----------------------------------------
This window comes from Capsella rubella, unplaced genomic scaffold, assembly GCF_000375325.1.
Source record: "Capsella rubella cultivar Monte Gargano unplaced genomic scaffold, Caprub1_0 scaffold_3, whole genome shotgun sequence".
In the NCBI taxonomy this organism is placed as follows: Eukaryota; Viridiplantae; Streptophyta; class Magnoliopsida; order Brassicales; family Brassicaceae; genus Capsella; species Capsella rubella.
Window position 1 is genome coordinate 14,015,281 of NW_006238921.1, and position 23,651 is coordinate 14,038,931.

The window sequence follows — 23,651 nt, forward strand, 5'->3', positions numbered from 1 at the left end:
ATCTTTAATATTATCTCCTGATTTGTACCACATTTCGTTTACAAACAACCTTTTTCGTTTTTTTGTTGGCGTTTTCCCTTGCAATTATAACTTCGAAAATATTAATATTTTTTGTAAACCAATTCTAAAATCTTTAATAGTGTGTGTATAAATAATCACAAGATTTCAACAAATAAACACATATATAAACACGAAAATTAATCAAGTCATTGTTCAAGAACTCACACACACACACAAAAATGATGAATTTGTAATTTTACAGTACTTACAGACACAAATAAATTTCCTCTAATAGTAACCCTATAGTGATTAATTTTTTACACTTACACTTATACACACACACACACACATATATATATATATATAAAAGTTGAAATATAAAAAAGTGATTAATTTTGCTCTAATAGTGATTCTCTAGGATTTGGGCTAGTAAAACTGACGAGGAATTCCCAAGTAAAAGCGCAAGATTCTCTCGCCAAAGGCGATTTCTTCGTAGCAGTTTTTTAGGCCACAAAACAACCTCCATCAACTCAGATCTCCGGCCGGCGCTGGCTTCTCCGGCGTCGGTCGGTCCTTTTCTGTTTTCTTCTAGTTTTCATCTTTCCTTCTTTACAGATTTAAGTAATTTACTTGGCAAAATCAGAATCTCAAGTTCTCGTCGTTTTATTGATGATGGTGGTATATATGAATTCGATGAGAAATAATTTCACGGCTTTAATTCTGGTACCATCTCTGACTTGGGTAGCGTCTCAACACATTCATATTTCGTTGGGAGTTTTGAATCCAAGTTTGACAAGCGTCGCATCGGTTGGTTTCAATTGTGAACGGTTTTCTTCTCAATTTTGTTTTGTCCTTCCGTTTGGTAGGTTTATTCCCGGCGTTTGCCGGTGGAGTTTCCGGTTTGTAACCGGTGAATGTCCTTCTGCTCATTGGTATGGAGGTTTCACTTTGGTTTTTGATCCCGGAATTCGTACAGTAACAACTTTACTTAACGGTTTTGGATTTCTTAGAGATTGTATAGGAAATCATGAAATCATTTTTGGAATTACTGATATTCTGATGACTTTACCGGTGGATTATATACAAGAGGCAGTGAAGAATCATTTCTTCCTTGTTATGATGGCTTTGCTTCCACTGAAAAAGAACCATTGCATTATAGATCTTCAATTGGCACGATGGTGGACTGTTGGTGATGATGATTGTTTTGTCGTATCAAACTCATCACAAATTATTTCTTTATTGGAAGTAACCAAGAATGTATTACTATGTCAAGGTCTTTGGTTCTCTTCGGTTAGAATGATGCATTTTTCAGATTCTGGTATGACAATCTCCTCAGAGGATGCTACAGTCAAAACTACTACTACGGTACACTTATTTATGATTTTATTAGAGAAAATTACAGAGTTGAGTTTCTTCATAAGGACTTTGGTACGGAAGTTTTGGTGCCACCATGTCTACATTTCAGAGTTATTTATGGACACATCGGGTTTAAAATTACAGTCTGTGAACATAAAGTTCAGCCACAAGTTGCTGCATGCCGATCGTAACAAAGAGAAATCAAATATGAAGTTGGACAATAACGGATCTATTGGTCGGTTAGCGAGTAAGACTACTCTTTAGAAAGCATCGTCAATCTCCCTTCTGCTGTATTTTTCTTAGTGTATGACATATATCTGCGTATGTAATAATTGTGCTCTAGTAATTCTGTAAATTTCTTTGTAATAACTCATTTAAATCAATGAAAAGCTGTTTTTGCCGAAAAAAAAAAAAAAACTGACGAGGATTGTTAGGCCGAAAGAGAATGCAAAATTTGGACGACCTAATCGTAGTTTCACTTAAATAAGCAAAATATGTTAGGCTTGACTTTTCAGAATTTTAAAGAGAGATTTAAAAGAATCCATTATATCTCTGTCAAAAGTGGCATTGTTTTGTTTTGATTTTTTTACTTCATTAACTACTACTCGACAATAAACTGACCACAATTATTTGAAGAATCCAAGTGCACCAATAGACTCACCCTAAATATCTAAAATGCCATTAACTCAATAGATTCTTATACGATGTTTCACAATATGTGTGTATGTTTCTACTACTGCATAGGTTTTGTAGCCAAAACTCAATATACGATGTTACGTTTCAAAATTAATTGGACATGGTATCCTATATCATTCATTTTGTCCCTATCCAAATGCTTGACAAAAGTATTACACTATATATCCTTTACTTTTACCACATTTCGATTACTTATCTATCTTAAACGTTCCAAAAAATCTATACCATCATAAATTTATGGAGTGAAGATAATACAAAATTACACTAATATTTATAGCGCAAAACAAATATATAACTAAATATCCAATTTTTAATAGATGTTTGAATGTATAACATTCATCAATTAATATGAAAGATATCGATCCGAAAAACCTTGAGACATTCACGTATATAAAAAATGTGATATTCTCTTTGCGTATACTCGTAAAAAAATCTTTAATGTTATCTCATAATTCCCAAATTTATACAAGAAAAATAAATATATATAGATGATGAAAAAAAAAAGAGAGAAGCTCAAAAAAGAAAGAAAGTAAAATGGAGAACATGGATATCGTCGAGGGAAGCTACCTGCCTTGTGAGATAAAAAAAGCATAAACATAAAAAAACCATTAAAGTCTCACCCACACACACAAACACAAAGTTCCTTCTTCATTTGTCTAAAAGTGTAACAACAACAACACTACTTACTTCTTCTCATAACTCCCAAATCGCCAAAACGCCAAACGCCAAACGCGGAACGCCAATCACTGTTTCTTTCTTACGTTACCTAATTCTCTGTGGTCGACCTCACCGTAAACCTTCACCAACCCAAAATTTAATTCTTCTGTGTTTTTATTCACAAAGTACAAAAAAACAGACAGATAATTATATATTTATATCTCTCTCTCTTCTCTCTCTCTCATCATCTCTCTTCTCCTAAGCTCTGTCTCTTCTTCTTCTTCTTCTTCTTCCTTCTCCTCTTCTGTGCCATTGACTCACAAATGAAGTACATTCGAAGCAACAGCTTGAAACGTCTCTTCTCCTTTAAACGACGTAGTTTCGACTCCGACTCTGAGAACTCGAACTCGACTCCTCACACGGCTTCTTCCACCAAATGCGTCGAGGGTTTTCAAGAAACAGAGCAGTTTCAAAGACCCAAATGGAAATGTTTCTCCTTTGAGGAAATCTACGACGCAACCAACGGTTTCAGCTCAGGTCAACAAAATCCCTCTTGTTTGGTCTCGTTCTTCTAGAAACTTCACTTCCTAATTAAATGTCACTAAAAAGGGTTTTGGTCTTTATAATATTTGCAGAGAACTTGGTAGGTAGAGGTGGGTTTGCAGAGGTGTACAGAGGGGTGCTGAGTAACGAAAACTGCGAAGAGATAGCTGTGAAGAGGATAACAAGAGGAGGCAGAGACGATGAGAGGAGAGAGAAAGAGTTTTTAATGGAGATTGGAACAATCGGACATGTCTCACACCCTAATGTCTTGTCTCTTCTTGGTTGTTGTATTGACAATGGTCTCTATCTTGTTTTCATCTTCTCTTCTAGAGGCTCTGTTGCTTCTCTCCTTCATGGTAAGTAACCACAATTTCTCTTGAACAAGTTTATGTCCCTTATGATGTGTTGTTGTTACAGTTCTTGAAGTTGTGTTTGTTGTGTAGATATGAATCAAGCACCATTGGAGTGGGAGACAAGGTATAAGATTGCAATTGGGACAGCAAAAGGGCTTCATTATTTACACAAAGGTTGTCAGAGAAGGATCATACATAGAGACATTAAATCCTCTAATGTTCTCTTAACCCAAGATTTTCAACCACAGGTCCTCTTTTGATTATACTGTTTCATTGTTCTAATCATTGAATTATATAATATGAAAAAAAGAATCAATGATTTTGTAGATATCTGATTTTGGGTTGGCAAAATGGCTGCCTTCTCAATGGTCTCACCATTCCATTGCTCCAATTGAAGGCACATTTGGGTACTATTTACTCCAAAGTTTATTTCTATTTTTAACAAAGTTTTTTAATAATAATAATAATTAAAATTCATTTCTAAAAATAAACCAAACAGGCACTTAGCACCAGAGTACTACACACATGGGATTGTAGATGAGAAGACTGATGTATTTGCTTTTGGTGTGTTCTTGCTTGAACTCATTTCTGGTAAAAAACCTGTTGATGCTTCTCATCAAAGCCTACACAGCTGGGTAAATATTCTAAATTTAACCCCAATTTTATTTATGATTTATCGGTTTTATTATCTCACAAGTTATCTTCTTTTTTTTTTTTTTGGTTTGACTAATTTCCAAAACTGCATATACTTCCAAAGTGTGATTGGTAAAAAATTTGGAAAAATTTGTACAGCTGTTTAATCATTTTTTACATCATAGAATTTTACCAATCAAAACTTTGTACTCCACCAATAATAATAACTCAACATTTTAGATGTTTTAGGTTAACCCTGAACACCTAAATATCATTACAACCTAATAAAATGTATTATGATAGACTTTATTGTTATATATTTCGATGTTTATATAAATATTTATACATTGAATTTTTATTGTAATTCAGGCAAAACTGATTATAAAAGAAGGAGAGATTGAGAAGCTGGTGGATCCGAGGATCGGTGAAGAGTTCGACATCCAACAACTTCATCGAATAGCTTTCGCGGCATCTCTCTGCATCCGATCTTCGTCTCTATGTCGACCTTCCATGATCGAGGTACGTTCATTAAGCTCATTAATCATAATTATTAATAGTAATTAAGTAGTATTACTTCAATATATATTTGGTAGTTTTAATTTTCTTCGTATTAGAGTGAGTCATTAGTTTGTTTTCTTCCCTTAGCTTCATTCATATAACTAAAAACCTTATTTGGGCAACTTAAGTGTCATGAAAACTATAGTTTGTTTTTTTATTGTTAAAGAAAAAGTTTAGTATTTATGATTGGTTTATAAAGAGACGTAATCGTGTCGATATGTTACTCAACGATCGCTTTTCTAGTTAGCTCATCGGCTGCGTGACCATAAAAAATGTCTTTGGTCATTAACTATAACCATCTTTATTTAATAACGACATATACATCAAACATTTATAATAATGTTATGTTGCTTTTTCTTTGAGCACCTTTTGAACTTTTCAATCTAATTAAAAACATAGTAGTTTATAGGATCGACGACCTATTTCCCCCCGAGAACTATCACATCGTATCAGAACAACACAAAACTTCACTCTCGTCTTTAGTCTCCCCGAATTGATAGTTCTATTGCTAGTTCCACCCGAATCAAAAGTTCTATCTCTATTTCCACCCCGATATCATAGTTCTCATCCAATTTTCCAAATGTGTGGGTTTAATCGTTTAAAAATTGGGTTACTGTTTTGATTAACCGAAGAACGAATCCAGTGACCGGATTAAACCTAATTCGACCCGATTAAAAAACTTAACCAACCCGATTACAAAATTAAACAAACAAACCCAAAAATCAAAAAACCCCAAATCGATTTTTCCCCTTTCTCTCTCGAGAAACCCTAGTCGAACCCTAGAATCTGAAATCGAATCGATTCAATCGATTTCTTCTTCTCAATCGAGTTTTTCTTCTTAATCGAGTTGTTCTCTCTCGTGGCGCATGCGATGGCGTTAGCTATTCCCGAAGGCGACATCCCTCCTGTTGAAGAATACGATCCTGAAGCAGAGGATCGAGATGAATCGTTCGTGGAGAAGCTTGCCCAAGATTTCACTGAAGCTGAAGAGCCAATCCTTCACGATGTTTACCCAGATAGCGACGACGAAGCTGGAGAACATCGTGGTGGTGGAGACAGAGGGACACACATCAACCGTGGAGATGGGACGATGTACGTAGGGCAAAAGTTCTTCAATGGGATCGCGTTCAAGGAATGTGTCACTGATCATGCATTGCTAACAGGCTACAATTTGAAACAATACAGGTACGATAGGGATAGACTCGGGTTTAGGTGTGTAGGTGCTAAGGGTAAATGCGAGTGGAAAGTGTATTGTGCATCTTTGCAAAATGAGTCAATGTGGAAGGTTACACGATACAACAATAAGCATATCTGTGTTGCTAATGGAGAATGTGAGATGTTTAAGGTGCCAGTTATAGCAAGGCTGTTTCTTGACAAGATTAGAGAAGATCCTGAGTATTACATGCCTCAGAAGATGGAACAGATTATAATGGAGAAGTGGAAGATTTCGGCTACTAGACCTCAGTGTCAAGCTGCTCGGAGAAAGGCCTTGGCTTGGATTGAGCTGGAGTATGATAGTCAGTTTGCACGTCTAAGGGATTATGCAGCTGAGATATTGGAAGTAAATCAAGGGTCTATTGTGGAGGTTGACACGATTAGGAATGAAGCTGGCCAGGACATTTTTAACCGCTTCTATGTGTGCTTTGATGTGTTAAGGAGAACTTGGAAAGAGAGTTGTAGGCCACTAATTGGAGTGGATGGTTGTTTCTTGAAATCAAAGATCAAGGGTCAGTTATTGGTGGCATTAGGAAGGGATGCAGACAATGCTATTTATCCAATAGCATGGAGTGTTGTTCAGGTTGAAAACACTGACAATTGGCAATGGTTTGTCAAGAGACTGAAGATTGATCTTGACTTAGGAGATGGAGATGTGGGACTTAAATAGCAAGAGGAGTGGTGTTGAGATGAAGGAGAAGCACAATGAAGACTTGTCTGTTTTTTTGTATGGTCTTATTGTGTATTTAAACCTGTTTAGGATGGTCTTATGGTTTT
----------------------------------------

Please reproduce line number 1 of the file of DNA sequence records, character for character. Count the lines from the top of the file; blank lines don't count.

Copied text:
This window comes from Capsella rubella, unplaced genomic scaffold, assembly GCF_000375325.1.